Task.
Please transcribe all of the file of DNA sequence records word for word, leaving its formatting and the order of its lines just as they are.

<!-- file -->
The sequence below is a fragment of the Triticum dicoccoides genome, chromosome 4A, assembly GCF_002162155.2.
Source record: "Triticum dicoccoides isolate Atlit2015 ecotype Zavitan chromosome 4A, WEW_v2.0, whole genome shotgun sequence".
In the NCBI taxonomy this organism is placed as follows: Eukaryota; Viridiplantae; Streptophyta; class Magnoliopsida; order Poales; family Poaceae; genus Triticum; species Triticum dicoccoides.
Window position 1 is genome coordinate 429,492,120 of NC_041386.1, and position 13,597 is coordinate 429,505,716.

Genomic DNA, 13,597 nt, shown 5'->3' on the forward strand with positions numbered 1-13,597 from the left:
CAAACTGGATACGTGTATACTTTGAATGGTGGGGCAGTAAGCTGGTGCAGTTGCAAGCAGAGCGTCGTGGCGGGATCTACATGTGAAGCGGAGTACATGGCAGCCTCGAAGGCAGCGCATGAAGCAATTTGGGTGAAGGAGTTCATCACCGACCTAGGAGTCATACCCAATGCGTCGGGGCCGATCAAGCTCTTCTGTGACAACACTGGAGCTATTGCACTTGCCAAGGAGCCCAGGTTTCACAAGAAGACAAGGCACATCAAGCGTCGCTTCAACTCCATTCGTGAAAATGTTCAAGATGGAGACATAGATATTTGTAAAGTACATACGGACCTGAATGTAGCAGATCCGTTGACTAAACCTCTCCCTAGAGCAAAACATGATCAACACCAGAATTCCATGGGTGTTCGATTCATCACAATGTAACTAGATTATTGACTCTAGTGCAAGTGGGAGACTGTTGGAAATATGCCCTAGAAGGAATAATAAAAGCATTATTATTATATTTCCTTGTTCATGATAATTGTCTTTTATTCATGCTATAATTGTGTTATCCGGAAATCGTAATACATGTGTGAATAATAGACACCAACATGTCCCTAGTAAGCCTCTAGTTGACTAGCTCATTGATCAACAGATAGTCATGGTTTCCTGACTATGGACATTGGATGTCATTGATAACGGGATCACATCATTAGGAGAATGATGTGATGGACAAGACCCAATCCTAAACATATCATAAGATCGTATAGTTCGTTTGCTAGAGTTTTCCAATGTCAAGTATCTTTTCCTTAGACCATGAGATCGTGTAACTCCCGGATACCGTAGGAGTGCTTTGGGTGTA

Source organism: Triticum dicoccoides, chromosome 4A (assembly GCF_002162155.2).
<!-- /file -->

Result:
The sequence below is a fragment of the Triticum dicoccoides genome, chromosome 4A, assembly GCF_002162155.2.
Source record: "Triticum dicoccoides isolate Atlit2015 ecotype Zavitan chromosome 4A, WEW_v2.0, whole genome shotgun sequence".
In the NCBI taxonomy this organism is placed as follows: Eukaryota; Viridiplantae; Streptophyta; class Magnoliopsida; order Poales; family Poaceae; genus Triticum; species Triticum dicoccoides.
Window position 1 is genome coordinate 429,492,120 of NC_041386.1, and position 13,597 is coordinate 429,505,716.

Genomic DNA, 13,597 nt, shown 5'->3' on the forward strand with positions numbered 1-13,597 from the left:
CAAACTGGATACGTGTATACTTTGAATGGTGGGGCAGTAAGCTGGTGCAGTTGCAAGCAGAGCGTCGTGGCGGGATCTACATGTGAAGCGGAGTACATGGCAGCCTCGAAGGCAGCGCATGAAGCAATTTGGGTGAAGGAGTTCATCACCGACCTAGGAGTCATACCCAATGCGTCGGGGCCGATCAAGCTCTTCTGTGACAACACTGGAGCTATTGCACTTGCCAAGGAGCCCAGGTTTCACAAGAAGACAAGGCACATCAAGCGTCGCTTCAACTCCATTCGTGAAAATGTTCAAGATGGAGACATAGATATTTGTAAAGTACATACGGACCTGAATGTAGCAGATCCGTTGACTAAACCTCTCCCTAGAGCAAAACATGATCAACACCAGAATTCCATGGGTGTTCGATTCATCACAATGTAACTAGATTATTGACTCTAGTGCAAGTGGGAGACTGTTGGAAATATGCCCTAGAAGGAATAATAAAAGCATTATTATTATATTTCCTTGTTCATGATAATTGTCTTTTATTCATGCTATAATTGTGTTATCCGGAAATCGTAATACATGTGTGAATAATAGACACCAACATGTCCCTAGTAAGCCTCTAGTTGACTAGCTCATTGATCAACAGATAGTCATGGTTTCCTGACTATGGACATTGGATGTCATTGATAACGGGATCACATCATTAGGAGAATGATGTGATGGACAAGACCCAATCCTAAACATATCATAAGATCGTATAGTTCGTTTGCTAGAGTTTTCCAATGTCAAGTATCTTTTCCTTAGACCATGAGATCGTGTAACTCCCGGATACCGTAGGAGTGCTTTGGGTGTA

Source organism: Triticum dicoccoides, chromosome 4A (assembly GCF_002162155.2).